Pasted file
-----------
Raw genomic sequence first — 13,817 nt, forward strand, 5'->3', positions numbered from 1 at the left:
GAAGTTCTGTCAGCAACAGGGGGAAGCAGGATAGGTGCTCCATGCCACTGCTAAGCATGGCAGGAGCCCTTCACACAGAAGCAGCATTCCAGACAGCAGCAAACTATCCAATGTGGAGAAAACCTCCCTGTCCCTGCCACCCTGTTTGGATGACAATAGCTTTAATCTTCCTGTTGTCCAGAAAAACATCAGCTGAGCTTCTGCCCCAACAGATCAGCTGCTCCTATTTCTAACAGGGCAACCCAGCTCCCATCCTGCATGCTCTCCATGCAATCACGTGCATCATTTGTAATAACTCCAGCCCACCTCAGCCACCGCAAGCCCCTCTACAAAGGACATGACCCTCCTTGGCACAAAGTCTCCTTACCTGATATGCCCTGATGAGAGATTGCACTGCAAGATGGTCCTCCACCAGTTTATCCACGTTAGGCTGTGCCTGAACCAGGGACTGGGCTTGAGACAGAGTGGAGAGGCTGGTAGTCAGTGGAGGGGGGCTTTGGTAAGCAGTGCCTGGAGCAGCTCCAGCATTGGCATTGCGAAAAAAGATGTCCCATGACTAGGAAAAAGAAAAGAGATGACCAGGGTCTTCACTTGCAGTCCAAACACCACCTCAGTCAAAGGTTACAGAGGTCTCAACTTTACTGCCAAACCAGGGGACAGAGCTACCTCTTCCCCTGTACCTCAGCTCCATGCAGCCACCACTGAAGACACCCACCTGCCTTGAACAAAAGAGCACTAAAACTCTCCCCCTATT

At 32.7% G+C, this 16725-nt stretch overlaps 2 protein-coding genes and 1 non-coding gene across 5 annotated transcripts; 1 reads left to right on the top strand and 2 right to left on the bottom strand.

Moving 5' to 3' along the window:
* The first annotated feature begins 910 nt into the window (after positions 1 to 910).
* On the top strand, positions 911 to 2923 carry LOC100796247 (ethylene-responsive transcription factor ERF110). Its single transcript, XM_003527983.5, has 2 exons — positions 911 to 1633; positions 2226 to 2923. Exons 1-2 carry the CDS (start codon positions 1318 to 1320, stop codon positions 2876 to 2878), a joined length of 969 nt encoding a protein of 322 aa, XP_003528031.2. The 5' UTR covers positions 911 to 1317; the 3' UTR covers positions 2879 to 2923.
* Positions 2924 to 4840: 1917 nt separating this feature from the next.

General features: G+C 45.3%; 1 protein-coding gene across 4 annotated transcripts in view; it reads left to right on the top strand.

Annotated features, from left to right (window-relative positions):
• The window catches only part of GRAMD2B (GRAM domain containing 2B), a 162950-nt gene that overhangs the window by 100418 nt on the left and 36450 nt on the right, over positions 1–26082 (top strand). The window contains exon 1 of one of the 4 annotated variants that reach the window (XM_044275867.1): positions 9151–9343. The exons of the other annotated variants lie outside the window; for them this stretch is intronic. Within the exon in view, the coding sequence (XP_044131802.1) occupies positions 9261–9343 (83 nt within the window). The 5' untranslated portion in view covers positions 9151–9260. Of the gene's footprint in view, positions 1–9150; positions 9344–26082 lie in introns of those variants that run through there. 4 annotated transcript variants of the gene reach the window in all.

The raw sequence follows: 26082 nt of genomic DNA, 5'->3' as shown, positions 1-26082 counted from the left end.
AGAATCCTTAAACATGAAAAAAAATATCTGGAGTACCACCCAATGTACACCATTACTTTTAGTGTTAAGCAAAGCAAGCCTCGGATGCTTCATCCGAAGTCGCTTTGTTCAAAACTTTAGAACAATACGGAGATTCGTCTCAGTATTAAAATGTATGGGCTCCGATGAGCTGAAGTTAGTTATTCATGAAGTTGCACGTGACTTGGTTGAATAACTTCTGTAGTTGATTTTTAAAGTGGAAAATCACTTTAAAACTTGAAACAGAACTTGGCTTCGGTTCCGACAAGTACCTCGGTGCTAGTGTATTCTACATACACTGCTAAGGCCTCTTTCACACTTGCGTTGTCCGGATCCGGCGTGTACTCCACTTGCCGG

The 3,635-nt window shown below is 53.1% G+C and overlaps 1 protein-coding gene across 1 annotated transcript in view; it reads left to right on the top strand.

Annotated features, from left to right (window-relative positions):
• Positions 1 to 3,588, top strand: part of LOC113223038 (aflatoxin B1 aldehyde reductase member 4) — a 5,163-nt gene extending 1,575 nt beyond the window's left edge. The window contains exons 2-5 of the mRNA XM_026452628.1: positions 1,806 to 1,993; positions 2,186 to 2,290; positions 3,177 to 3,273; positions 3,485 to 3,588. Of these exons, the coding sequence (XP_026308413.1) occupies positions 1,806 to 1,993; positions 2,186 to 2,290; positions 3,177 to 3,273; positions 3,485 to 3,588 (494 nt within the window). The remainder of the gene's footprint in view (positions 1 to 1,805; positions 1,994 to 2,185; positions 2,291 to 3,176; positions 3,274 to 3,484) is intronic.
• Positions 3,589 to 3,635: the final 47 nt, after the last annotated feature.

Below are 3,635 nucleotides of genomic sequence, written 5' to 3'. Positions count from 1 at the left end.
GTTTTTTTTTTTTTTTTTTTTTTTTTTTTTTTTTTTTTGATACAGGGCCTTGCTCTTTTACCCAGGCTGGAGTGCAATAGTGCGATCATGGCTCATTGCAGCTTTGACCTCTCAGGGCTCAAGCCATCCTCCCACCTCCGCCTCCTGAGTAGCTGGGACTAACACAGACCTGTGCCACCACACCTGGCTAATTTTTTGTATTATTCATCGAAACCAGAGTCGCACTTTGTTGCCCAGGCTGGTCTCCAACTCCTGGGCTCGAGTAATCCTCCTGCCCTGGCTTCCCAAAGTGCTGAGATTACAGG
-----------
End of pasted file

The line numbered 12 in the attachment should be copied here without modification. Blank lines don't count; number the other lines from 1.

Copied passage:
AGAATCCTTAAACATGAAAAAAAATATCTGGAGTACCACCCAATGTACACCATTACTTTTAGTGTTAAGCAAAGCAAGCCTCGGATGCTTCATCCGAAGTCGCTTTGTTCAAAACTTTAGAACAATACGGAGATTCGTCTCAGTATTAAAATGTATGGGCTCCGATGAGCTGAAGTTAGTTATTCATGAAGTTGCACGTGACTTGGTTGAATAACTTCTGTAGTTGATTTTTAAAGTGGAAAATCACTTTAAAACTTGAAACAGAACTTGGCTTCGGTTCCGACAAGTACCTCGGTGCTAGTGTATTCTACATACACTGCTAAGGCCTCTTTCACACTTGCGTTGTCCGGATCCGGCGTGTACTCCACTTGCCGG